How to make mochi

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MOCHI MAGIC: 50 TRADITIONAL AND MODERN RECIPES FOR THE JAPANESE TREAT

By Kaori Becker (North Adams, Mass.: Storey Publishing, 2020, 192 pp., $16.95, paperback)

“Mochi Magic” is a fun, cute — in fact downright adorable — and incredibly useful book of recipes for making, you guessed it, mochi.

The diminutive volume is just 6-and-a-half inches by 7-and-a-half inches and yet it offers a treasure trove of information, eye-catching and hunger-inducing photographs, easy-to-scan graphics and layout and easy-to-follow recipes.

Author Kaori Becker, who learned to appreciate and make mochi from her mother, is so into the many variations of sticky rice that she makes her living teaching cooking classes. Her book is a well-written, well-organized primer to making mochi at home, instead of going to your neighborhood Japanese grocery store for everything from the hard mochi you fry up during New Year’s season and slather with shoyu and sugar, to the soft, heavenly daifuku mochi or manju filled with anko (red bean paste).

The beauty and usefulness of the book comes from Becker’s instinctual understanding of how you might make mochi for yourself. Because she came up with the recipes on her own, with trial-and-error taste tests by family members, she’s open to using alternative ingredients and experimenting. She urges people to be creative. There’s no hard-and-fast right way to make these edible treasures.

That doesn’t mean that rules aren’t important. Becker is clear about the basics, and is precise about how long each step takes. If there’s some wiggle room, she lets you know. For instance, if the red beans for the anko haven’t broken their skin after simmering for an hour and then half an hour on high heat, she writes that you should boil for another 30 minutes on high, by feel.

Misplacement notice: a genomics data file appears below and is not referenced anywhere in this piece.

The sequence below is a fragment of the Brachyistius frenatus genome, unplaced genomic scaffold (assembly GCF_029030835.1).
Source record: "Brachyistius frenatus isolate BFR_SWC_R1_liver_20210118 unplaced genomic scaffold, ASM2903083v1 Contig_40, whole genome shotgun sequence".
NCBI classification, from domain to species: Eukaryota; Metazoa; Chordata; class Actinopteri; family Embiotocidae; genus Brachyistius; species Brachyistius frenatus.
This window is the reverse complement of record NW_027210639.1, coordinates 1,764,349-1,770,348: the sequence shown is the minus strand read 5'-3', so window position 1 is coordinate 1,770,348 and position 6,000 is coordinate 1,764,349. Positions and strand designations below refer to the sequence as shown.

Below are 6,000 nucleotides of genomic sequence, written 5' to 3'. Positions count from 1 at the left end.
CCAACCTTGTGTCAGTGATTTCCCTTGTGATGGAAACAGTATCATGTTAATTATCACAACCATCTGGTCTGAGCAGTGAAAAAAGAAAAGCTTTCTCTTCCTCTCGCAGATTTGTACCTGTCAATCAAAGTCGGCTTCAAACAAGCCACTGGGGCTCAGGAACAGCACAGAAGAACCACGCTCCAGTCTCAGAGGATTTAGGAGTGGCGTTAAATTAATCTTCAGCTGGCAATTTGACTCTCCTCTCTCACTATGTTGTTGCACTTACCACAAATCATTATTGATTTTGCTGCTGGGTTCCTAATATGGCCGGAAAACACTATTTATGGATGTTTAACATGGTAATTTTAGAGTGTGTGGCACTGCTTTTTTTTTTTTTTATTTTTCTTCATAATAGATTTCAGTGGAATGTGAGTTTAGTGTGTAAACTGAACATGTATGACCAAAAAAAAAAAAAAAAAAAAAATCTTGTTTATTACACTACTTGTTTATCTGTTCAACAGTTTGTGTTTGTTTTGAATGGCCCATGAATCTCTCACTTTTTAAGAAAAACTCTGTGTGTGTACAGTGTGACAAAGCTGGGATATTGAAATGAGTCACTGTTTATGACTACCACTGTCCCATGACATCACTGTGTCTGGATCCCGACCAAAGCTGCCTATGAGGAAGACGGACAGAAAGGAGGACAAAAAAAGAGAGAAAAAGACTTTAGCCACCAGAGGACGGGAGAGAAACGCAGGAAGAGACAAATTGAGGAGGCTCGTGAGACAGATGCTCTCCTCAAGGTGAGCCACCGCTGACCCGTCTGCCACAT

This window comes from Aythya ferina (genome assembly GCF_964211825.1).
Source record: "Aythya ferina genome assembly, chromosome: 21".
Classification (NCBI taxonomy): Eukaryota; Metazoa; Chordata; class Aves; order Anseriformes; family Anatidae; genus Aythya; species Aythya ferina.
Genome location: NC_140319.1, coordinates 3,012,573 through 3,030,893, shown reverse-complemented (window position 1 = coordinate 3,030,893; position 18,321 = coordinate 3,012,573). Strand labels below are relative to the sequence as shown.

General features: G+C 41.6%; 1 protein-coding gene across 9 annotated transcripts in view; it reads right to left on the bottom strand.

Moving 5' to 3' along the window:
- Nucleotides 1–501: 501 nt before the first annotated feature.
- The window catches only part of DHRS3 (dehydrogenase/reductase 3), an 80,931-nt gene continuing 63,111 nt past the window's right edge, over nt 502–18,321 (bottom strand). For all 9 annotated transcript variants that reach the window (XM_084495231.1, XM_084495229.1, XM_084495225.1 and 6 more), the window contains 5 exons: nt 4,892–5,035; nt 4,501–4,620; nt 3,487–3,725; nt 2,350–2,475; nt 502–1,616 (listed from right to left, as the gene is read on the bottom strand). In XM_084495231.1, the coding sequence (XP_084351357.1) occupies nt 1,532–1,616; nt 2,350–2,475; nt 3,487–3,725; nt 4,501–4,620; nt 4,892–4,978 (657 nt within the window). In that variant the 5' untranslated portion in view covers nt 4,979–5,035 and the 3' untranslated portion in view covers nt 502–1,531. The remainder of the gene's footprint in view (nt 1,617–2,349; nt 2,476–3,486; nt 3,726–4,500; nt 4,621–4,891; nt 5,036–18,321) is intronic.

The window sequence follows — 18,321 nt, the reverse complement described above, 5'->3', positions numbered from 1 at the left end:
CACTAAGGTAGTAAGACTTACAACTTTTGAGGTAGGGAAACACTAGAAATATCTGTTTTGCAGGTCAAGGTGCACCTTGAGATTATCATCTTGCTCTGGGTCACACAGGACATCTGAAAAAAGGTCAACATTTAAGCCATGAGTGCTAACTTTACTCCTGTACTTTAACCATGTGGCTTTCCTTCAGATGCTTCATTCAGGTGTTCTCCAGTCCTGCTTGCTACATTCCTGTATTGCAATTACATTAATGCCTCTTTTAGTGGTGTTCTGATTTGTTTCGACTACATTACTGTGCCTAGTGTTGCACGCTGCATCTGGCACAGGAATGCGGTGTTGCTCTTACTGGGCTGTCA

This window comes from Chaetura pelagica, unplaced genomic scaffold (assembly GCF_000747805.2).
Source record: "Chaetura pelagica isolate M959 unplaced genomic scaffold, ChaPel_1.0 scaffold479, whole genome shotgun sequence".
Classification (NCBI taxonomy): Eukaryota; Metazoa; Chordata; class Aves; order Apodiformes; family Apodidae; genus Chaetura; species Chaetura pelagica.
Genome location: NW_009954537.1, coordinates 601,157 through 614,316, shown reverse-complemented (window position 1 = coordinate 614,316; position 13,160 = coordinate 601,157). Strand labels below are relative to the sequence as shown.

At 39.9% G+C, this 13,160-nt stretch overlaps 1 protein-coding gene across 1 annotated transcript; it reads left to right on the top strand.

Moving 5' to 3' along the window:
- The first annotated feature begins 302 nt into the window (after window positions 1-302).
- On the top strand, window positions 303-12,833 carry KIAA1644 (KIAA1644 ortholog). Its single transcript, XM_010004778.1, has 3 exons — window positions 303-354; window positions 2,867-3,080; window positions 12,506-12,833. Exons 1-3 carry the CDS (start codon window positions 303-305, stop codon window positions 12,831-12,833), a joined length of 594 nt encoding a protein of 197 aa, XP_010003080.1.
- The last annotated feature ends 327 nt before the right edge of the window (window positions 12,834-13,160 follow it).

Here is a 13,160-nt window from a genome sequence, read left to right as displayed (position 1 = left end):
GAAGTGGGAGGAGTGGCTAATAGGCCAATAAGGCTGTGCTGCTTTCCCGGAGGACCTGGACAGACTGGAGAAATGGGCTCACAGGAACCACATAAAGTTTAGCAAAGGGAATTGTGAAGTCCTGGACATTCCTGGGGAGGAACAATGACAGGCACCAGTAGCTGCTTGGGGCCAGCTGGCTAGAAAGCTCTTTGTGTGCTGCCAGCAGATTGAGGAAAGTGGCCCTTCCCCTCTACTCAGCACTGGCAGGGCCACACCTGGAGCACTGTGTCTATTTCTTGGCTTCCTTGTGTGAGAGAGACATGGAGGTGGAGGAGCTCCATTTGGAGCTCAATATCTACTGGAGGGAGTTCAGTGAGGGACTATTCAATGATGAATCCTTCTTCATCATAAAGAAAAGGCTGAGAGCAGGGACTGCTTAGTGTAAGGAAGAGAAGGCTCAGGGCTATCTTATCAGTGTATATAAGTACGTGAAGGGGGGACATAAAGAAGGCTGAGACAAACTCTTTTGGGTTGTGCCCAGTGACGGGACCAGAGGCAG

Her ability to explain each step with clarity, even the extra details about what to do if the beans aren’t quite done, makes this a terrific cookbook for novice cooks.

She gives helpful tips throughout in call-out bubbles in the margins, like this tip for daifuku mochi fillings: You can freeze or refrigerate the softer fillings (like peanut butter or Nutella) to make handling easier, and pre-form them into balls or — this is great — use ice cube trays to pre-portion the fillings. She wants to make your cooking easier and more fun.

Becker’s writing is conversational throughout. Reading her instructions is like having your mom guide you over the phone while you’re in the kitchen.

She also puts mochi, especially the traditional forms like daifuku, in historical and cultural context. She writes about the ancient history of mochi, and the importance of mochi in Oshogatsu New Year celebrations. She offers recipes for ozoni and zenzai (the sweet anko soup that I grew up with for New Year’s, which my mom called oshiruko). She also gives props to a Sansei friend who adapted a Shiro-an (white lima bean filling) recipe from a cookbook published by the Wesley United Methodist Church in San Jose’s Japantown. Japanese American churches and community organizations have a long tradition of publishing cookbooks, so it’s nice to offer the hat tip to one for a recipe.

Becker also covers how to make cute decorations for mochi, flavored mochi and fillings, variations on fruit mochi, doughnuts and other baked goods made with mochiko (mochi flour). I know I’ll be making her Coconut Mochi with Haupia filling, a Hawaiian take on daifuku that sounds delicious.

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